And that's another thing about Shabu Shabu Bar that endears it to its fans: for a DIY joint, you get more service than you would at a normal sit-down. It's like they're compensating. She'll skim the scum off from your pot, mix your sauces, serve rice, make conversation, and even prepare your noodle soup with the now flavorful water once you've finished cooking your meat.

For our meal, in the guise of being smart and savvy shoppers, we shunned the smaller plates (which go upwards to $20 for around eight to ten slices of meat) and decided to go whole hog, er, whole cow, on the meant-to-be-shared $50 Yokozuna Platter, which the menu said consists of about 40 or more slices of rib eye.

Only when it arrived did I realize what we had we gotten ourselves into! Sure, most of it was air, but this was sliced beef formidably stacked into a literal meat mountain, looking much like those giant paper-mâché volcanos kids make for their grade school science projects.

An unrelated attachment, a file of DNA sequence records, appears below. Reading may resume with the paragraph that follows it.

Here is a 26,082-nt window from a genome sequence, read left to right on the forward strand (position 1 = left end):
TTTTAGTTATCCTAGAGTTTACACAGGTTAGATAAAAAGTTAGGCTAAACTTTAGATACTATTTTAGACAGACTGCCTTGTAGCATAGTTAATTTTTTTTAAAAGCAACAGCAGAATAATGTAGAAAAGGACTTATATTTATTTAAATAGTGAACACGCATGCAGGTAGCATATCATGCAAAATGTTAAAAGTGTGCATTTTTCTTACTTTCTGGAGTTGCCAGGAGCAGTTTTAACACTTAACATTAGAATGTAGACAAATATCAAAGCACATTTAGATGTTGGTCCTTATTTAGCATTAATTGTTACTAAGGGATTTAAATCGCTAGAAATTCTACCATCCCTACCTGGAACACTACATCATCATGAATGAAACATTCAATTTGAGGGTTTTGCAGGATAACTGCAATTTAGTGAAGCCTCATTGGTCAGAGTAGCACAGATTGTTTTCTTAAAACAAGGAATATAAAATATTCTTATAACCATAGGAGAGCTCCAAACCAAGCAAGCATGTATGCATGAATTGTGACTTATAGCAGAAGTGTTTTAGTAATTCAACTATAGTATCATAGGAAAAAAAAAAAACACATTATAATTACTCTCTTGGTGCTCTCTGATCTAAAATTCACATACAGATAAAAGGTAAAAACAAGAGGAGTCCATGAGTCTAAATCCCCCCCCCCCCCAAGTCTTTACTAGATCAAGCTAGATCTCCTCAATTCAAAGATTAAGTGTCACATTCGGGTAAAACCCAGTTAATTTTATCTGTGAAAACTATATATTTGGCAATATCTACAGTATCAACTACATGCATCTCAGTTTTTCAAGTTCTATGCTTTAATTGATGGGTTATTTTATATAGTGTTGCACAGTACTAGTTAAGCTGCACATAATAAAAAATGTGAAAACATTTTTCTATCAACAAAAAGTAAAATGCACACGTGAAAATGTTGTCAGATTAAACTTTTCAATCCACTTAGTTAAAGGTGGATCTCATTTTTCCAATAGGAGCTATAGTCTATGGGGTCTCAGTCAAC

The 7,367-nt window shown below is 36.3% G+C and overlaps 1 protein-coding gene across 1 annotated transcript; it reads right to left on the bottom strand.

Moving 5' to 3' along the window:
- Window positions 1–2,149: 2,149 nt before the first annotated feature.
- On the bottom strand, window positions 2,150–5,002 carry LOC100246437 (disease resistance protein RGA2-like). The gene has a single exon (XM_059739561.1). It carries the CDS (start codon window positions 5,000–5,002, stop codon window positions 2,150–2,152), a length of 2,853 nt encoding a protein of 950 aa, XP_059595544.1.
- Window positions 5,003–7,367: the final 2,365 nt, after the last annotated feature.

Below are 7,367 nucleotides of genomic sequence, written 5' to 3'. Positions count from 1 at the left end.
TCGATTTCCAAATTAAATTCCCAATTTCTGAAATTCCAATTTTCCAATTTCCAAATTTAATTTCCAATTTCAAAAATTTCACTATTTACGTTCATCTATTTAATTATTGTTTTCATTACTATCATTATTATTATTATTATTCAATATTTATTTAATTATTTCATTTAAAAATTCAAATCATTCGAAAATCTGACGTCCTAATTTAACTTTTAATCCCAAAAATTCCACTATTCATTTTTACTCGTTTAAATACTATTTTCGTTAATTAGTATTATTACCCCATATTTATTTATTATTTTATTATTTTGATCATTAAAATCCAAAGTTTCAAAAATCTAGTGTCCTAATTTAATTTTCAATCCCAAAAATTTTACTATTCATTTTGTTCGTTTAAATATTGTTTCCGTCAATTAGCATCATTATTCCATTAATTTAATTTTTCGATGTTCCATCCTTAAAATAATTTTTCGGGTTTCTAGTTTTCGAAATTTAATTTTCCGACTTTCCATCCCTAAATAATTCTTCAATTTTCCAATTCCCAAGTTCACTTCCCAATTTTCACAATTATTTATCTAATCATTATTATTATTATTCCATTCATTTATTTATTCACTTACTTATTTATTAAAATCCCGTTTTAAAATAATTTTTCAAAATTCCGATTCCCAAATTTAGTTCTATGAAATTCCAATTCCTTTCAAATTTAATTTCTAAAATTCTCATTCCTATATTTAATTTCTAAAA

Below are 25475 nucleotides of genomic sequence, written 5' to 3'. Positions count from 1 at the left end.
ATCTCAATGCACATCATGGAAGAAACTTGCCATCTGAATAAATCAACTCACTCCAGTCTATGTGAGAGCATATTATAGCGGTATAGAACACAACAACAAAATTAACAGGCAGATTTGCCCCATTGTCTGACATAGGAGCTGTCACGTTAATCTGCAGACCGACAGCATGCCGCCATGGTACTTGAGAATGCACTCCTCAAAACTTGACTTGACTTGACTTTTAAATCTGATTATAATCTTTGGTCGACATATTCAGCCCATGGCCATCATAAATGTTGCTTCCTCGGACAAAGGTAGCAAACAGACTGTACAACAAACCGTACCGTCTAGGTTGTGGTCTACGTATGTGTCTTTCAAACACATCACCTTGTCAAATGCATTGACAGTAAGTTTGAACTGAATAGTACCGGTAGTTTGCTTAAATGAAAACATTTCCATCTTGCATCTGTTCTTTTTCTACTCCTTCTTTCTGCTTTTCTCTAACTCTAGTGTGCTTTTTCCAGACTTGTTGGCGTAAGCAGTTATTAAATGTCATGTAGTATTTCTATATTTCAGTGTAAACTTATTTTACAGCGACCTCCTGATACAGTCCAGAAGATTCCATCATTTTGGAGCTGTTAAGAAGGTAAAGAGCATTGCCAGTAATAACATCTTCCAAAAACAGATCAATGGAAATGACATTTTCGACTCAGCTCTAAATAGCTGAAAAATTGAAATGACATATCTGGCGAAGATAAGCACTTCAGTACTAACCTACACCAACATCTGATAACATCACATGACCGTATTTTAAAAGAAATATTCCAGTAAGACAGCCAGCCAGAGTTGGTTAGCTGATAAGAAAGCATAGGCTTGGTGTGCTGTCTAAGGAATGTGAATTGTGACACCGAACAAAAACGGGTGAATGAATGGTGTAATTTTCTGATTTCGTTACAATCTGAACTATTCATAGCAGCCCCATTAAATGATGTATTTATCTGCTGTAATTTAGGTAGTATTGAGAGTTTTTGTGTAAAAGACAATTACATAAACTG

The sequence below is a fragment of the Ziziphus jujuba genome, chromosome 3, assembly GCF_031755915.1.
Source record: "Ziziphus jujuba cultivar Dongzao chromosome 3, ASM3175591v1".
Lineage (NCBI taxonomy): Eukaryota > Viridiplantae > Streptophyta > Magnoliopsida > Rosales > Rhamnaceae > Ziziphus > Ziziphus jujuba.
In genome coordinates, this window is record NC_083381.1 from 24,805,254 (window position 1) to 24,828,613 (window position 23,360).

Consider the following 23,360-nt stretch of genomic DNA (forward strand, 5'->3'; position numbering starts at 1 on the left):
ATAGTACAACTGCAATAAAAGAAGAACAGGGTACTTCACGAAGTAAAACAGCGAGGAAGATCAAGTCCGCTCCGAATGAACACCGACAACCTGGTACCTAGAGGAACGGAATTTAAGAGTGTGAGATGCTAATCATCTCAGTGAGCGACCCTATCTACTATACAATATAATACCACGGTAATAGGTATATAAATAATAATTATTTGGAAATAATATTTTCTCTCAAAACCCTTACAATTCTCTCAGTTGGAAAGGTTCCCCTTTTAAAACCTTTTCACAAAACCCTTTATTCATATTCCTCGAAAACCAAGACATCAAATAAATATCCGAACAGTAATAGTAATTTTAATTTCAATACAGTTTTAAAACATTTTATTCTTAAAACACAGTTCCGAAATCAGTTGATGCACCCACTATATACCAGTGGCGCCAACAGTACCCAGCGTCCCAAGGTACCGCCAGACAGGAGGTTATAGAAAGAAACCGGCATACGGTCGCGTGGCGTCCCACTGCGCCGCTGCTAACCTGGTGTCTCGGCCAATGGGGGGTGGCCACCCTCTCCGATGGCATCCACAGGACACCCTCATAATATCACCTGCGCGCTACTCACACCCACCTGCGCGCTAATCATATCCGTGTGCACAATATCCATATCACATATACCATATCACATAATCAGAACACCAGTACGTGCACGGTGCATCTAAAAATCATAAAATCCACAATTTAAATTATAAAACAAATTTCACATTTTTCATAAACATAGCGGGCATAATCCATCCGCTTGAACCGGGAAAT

The Man v. Food enormity of the task ahead made me queasy. I'm not the kind of guy who relishes overstuffing myself. When I looked over at my lovely dining companion, and remembered how small her appetite was, I thought to myself: we're screwed. We're never going to finish this, even if I had fasted the whole day (and I hadn't).

At my first swish, the lightness and wispiness of it gave me confidence. The ponzu sauce really takes the edge off the richness of the meat, which, by the way, is planed to the sheerness of tissue paper, sliced against the grain to disintegrate on contact with your tongue--probably one of the best shabu shabu meats I've had.

Around the fifteenth slice, I started getting the meat sweats. I abandoned my rice, using it more as a resting platform to put my cooked beef before I can summon the strength to pop it in my mouth.

By the final two pieces I felt lethargic, drunk of beef and excess. I took the udon noodle soup our server thoughtfully made for us and took a few sips. I couldn't even make myself eat a single strand of noodle.

Later at home, I was doubled over on the couch, groaning and feeling guilty at how much I ate, and actually, so was she. Yeah, maybe leftover shabu shabu ingredients in our fridge wouldn't have been so bad.

Shabu Shabu Bar
1945 East 17th Street
Santa Ana, CA 92705-8603
(714) 954-0332

Summer Guide - Angels Stadium Food

Sunday, June 06, 2010

Loving Hut - Orange